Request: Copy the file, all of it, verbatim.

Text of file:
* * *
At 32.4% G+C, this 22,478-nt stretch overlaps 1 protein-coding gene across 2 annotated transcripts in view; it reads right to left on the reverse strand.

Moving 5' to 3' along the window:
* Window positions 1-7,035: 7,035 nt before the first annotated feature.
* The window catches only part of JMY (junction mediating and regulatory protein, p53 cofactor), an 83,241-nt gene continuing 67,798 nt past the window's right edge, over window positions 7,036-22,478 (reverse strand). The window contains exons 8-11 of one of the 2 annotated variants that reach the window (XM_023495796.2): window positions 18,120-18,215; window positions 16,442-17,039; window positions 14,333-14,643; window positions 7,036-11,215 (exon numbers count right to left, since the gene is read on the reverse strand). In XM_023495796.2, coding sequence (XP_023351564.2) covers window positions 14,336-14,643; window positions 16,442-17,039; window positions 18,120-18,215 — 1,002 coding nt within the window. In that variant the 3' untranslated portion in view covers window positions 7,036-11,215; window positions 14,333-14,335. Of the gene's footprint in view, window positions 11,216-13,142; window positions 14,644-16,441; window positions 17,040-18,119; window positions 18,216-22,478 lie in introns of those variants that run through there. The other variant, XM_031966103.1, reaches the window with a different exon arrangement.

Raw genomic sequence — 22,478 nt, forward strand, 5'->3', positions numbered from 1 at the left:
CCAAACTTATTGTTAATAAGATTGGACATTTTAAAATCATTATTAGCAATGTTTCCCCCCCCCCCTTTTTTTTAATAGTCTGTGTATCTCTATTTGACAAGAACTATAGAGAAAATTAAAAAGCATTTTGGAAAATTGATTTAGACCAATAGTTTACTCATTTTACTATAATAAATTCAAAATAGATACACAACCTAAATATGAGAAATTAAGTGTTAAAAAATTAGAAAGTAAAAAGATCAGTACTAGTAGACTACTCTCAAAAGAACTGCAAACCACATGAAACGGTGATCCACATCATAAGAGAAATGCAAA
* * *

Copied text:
At 32.4% G+C, this 22,478-nt stretch overlaps 1 protein-coding gene across 2 annotated transcripts in view; it reads right to left on the reverse strand.

Moving 5' to 3' along the window:
* Window positions 1-7,035: 7,035 nt before the first annotated feature.
* The window catches only part of JMY (junction mediating and regulatory protein, p53 cofactor), an 83,241-nt gene continuing 67,798 nt past the window's right edge, over window positions 7,036-22,478 (reverse strand). The window contains exons 8-11 of one of the 2 annotated variants that reach the window (XM_023495796.2): window positions 18,120-18,215; window positions 16,442-17,039; window positions 14,333-14,643; window positions 7,036-11,215 (exon numbers count right to left, since the gene is read on the reverse strand). In XM_023495796.2, coding sequence (XP_023351564.2) covers window positions 14,336-14,643; window positions 16,442-17,039; window positions 18,120-18,215 — 1,002 coding nt within the window. In that variant the 3' untranslated portion in view covers window positions 7,036-11,215; window positions 14,333-14,335. Of the gene's footprint in view, window positions 11,216-13,142; window positions 14,644-16,441; window positions 17,040-18,119; window positions 18,216-22,478 lie in introns of those variants that run through there. The other variant, XM_031966103.1, reaches the window with a different exon arrangement.

Raw genomic sequence — 22,478 nt, forward strand, 5'->3', positions numbered from 1 at the left:
CCAAACTTATTGTTAATAAGATTGGACATTTTAAAATCATTATTAGCAATGTTTCCCCCCCCCCCTTTTTTTTAATAGTCTGTGTATCTCTATTTGACAAGAACTATAGAGAAAATTAAAAAGCATTTTGGAAAATTGATTTAGACCAATAGTTTACTCATTTTACTATAATAAATTCAAAATAGATACACAACCTAAATATGAGAAATTAAGTGTTAAAAAATTAGAAAGTAAAAAGATCAGTACTAGTAGACTACTCTCAAAAGAACTGCAAACCACATGAAACGGTGATCCACATCATAAGAGAAATGCAAA